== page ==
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Risk management leaders

Risk leaders focus on cloud security while cloud governance gets little attention

While cloud has been around for a number of years, it has taken on new importance and is no longer seen as just an IT thing — cloud acts as an enabler to digital technologies and is essential to corporate strategies. Companies are embracing cloud in a number of forms, including data and infrastructure services, enterprise software as a service, development platforms, analytics, artificial intelligence and other emerging technologies.

Our PwC US Cloud Business Survey indicates that there’s shared ownership for cloud across the C-suite and that chief risk officers (CROs) play an active role in many areas of cloud decision-making. In others, there’s room for improvement. This collaboration is crucial to realizing value, but companies still aren’t sure how to get the most out of their cloud strategy. 

The pandemic accelerated technology transformations as companies shifted to remote work, so it’s no surprise that data privacy, cybersecurity and customer trust rose to the top of the list for CROs — more than a third of executives say their focus is on these areas.

Meanwhile, challenges related to internal controls and governance of cloud systems and processes seem to garner less attention from risk officers. We believe that overlooking these areas will likely be a costly mistake for many companies because they can affect speed of adoption and the ability to achieve ROI while also endangering customer trust. In fact, 53% of companies say they fail to realize substantial value from their cloud investments. Establishing controls and governance in the form of externally facing attest reports (for example, SOC1, SOC2) are crucial steps to building customer trust.

Governance and controls aspects often aren’t addressed early enough when a company moves from an on-premises system to a cloud-based system.

From a cloud governance perspective, for instance, existing policies and procedures should be reevaluated to determine whether expectations set are applicable to the cloud environment and whether adjustments need to be made to accommodate the shared responsibilities model. Additionally, key stakeholders should define responsibilities, including managing the third-party relationship, assessing the company’s responsibilities versus those of the service provider and monitoring for adherence to those responsibilities.

How compliance changes with cloud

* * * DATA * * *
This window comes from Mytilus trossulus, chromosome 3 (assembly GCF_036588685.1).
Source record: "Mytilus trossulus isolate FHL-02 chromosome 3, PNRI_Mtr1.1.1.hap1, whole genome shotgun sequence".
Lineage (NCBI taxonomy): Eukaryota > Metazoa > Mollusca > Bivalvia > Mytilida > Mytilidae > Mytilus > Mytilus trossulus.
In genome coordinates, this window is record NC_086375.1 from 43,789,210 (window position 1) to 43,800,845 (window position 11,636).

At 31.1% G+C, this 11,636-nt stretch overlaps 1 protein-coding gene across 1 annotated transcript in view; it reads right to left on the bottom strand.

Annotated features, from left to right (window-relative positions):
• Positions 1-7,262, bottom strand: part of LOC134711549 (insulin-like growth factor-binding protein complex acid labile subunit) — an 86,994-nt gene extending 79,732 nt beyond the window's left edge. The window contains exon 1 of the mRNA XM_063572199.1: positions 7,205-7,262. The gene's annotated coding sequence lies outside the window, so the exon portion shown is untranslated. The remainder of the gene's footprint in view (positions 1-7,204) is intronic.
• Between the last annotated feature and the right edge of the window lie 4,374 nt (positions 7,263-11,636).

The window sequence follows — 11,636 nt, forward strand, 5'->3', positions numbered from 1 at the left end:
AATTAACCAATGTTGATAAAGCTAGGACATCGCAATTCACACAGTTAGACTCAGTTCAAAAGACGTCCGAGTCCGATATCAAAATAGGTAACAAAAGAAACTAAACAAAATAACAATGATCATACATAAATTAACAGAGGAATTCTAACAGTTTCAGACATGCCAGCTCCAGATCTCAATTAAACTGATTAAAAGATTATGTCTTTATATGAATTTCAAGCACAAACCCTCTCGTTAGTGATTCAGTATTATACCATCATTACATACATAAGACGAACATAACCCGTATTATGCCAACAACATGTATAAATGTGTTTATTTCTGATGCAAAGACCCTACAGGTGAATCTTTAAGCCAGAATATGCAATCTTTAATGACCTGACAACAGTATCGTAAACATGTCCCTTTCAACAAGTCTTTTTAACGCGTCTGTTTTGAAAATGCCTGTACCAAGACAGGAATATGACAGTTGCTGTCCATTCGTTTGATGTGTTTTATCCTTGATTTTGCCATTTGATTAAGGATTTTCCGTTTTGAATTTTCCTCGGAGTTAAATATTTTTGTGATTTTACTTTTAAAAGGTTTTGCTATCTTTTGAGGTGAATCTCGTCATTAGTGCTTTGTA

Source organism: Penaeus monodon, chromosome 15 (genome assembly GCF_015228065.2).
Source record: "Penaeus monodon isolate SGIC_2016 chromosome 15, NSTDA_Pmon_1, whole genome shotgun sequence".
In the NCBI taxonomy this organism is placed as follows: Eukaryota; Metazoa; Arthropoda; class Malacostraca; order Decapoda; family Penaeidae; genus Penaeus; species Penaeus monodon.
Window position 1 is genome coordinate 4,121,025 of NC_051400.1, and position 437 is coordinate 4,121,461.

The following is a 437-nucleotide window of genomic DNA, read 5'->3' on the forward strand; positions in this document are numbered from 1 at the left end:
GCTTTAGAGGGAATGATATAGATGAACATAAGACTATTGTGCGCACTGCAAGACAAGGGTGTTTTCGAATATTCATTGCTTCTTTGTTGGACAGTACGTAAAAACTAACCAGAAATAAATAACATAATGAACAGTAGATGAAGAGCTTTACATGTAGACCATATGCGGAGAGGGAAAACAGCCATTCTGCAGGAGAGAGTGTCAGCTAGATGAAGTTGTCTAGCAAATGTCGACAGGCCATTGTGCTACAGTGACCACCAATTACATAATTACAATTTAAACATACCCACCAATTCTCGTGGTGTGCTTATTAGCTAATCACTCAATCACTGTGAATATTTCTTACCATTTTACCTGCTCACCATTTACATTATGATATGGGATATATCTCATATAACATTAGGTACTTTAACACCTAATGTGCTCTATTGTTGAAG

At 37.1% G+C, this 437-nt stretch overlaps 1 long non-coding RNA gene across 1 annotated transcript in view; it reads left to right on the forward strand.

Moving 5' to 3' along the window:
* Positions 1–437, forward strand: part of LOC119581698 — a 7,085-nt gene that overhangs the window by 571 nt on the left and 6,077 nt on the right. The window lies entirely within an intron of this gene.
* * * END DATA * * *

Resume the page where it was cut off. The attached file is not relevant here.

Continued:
There’s a widely held assumption that moving to cloud will alleviate the need to consider governance and controls, but that’s clearly not the case. Companies need to be ready to share responsibilities with their cloud provider. There are cloud compliance and security issues to consider before a company can go live in a production system, and internal controls should be addressed well ahead of any migration.

For example, companies need to understand what regulatory risks are affected by the change and then design appropriate controls to help mitigate those risks.

Risk and compliance functions should be brought into the conversation both during the planning phase of a project and to maintain, scale and secure an enterprise cloud transformation.

Cloud service providers are implementing continuous updates to their systems and rolling out new offerings faster than most companies can keep track of them. It’s crucial for organizations to put controls in place to monitor new functions and make sure those updates don’t jeopardize a company’s compliance with existing regulations. In addition, companies should be wary of overlooking the need to be able to provide sufficient audit evidence that a control is operating effectively throughout a period.

Companies also should retain trust with customers and be able to state to them that using cloud services hasn’t compromised compliance and the controls they have in place. Much like trusting a contractor (and their subcontractors) in a building project, your company — and customers — need to trust that cloud providers will comply with your company’s terms of service. 

CROs need to understand that considerations for cloud are not one-size-fits-all. For instance, infrastructure as a service may introduce more customer considerations than platform as a service. Most of all, the new way of working cloud makes possible — characterized by agility and innovation — means that what worked before is no longer going to be directly applicable. You can’t rely on your existing compliance and security approach in a new cloud environment.

Bar chart titled
Cloud trust, risk and compliance: what is being overlooked
Data privacy, sovereignty and sprawl
Cybersecurity and regulatory knowledge/skills of our team
Cybersecurity, risk and compliance
Customer trust
Vendor selection, contracting and management
Service availability and redundancy
Compliance with relevant regulations